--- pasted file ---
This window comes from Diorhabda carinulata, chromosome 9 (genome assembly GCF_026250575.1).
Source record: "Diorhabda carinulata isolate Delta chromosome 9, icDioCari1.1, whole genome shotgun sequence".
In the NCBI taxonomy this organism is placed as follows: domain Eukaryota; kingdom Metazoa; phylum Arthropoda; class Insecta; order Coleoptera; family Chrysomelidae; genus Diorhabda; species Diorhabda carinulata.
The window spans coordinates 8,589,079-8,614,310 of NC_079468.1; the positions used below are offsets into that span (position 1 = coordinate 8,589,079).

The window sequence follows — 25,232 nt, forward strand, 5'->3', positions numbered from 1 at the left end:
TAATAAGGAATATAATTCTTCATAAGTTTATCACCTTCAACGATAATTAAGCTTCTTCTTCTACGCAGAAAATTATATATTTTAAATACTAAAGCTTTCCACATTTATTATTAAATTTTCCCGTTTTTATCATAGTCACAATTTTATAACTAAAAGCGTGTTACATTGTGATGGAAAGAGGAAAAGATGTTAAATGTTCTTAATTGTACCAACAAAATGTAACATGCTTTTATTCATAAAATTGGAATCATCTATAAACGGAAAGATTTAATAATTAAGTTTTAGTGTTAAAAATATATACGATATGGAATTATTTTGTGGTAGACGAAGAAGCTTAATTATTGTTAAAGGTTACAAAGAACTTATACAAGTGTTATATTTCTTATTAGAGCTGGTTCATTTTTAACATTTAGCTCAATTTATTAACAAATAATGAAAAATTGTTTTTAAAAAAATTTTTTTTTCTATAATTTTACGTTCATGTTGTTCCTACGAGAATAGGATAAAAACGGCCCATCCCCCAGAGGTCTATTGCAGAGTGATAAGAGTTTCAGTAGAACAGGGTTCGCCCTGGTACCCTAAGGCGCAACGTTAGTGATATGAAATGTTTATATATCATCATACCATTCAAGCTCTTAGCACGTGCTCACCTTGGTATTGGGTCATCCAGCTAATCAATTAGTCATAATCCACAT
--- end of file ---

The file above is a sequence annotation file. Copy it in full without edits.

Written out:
This window comes from Diorhabda carinulata, chromosome 9 (genome assembly GCF_026250575.1).
Source record: "Diorhabda carinulata isolate Delta chromosome 9, icDioCari1.1, whole genome shotgun sequence".
In the NCBI taxonomy this organism is placed as follows: domain Eukaryota; kingdom Metazoa; phylum Arthropoda; class Insecta; order Coleoptera; family Chrysomelidae; genus Diorhabda; species Diorhabda carinulata.
The window spans coordinates 8,589,079-8,614,310 of NC_079468.1; the positions used below are offsets into that span (position 1 = coordinate 8,589,079).

The window sequence follows — 25,232 nt, forward strand, 5'->3', positions numbered from 1 at the left end:
TAATAAGGAATATAATTCTTCATAAGTTTATCACCTTCAACGATAATTAAGCTTCTTCTTCTACGCAGAAAATTATATATTTTAAATACTAAAGCTTTCCACATTTATTATTAAATTTTCCCGTTTTTATCATAGTCACAATTTTATAACTAAAAGCGTGTTACATTGTGATGGAAAGAGGAAAAGATGTTAAATGTTCTTAATTGTACCAACAAAATGTAACATGCTTTTATTCATAAAATTGGAATCATCTATAAACGGAAAGATTTAATAATTAAGTTTTAGTGTTAAAAATATATACGATATGGAATTATTTTGTGGTAGACGAAGAAGCTTAATTATTGTTAAAGGTTACAAAGAACTTATACAAGTGTTATATTTCTTATTAGAGCTGGTTCATTTTTAACATTTAGCTCAATTTATTAACAAATAATGAAAAATTGTTTTTAAAAAAATTTTTTTTTCTATAATTTTACGTTCATGTTGTTCCTACGAGAATAGGATAAAAACGGCCCATCCCCCAGAGGTCTATTGCAGAGTGATAAGAGTTTCAGTAGAACAGGGTTCGCCCTGGTACCCTAAGGCGCAACGTTAGTGATATGAAATGTTTATATATCATCATACCATTCAAGCTCTTAGCACGTGCTCACCTTGGTATTGGGTCATCCAGCTAATCAATTAGTCATAATCCACAT